In the Corning Gilbert Inc. v. U.S., importer asked the Court of International Trade for an opinion about Customs and Border Protection (CBP) role in enforcing decisions of other agencies. The specific issue concerned general exclusion order issued by International Trade Commission (ITC) in the patent infringement investigation for coaxial cable connectors. Exercising ITC’s authority under 19 U.S.C. § 337(d)(2)(a), the Commission directed CBP to exclude all unlicensed “coaxial cable connectors that infringe claim 1 and/or claim 2 of U.S. Patent 6,558,194.” Id. Since the patent in question has only two claims, the ITC’s decision essentially concerned the whole patent. Now here is the interesting part: when deciding whether or not to exclude the merchandise, can CBP rely on interpretations of the ITC, or should CBP make its own inquiry? In Corning Gilbert, CBP thought that reliance on ITC’s interpretation would suffice. The Court, however, disagreed and requested CBP to exercise its own discretion: “Customs may have to go beyond the mechanical application of the ITC’s Section 337. It may have to look at evidence and analyze whether the importer, particularly a non-party such as Corning Gilbert, has established non-infringement.” Id.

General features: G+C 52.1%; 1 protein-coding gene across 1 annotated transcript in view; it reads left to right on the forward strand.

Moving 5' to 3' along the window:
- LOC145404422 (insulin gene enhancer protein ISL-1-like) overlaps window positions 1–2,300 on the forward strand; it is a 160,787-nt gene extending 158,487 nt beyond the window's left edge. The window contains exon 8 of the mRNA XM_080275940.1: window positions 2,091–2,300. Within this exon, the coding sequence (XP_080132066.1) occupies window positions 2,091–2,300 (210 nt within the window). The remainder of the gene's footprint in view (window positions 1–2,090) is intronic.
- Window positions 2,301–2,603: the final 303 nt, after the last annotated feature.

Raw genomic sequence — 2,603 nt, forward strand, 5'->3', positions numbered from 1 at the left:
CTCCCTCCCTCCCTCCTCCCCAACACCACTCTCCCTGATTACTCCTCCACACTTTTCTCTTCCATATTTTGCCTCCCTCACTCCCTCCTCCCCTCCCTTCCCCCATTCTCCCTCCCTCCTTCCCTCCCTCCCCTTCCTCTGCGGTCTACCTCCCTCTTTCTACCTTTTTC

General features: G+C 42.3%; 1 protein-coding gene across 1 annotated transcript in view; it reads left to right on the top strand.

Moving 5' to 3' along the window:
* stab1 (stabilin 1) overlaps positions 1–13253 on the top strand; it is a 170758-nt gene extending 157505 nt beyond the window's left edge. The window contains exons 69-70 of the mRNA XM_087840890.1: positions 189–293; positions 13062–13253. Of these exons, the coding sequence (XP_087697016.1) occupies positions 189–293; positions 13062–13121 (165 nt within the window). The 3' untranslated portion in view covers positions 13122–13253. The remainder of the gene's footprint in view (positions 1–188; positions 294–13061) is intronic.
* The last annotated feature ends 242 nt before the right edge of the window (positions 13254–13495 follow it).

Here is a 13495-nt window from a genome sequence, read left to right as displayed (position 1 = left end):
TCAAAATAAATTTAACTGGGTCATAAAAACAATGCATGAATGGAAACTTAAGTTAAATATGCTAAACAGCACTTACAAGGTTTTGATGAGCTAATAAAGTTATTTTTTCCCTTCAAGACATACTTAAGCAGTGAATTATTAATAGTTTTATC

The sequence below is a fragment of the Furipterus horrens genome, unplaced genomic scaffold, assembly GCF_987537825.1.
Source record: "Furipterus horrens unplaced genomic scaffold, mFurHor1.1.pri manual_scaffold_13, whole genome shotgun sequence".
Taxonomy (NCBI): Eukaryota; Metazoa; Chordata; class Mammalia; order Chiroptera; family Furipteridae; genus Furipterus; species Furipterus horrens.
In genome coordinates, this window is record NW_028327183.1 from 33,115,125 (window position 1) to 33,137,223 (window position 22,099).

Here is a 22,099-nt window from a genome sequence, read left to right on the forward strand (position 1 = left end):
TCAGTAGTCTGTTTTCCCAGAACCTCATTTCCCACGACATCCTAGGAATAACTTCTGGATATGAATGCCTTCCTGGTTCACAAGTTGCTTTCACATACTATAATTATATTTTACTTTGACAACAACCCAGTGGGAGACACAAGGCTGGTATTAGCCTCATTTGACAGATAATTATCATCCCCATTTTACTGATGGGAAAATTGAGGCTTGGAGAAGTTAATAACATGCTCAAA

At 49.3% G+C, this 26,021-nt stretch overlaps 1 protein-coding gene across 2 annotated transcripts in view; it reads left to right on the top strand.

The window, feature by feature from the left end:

This holding is significant in light of CBP’s peculiar role as an administrative agency that is bound to enforce multitude of laws of other government agencies. See e.g. Summary of Laws Enforced By CBP. When enforcing laws of other agencies, CBP can defer to the expertise of other agencies and regards its own role as purely ministerial. But, that can change. In the context of antidumping duties, for example, CBP doubled the duties for those importers that failed to file non-reimbursement certificate timely, citing 19 C.F.R. § 351.402. Looking at the hefty duties bill, non-suspecting importers rushed to file the certificate in good faith, but would find itself looking at the ministerial shield: See e.g. HQ W231346 (stating that “Customs only applies antidumping rates determined by Commerce. Further, Customs has a merely ministerial role in liquidating antidumping duties under 19 U.S.C. § 1514(a)(5). Customs cannot ‘modify . . . [Commerce’s] determinations, their underlying facts, or their enforcement.”). Of course, ministerial position in antidumping context is questionable. 19 C.F.R. § 351.402 does not require the assessment but merely permits it: “The Secretary [of the Department of Commerce] may presume from an importer’s failure to file the certificate required in paragraph (f)(2) of this section that the exporter or producer paid or reimbursed the antidumping duties or countervailing duties.” Id. (emphasis supplied). In such context, the “ministerial” role of CBP has an affect of conclusive (not rebuttable) presumption of reimbursement. Even Department of Commerce disagreed with Customs asking it to stop hiding behind the ministerial shield and using more discretion. See Guidance For Reimbursement Certificates, ¶ 12 (“On November 23, 2011, Commerce clarified that reimbursement certificates may be submitted in a CBP protest in order to rebut the presumption of reimbursement.”).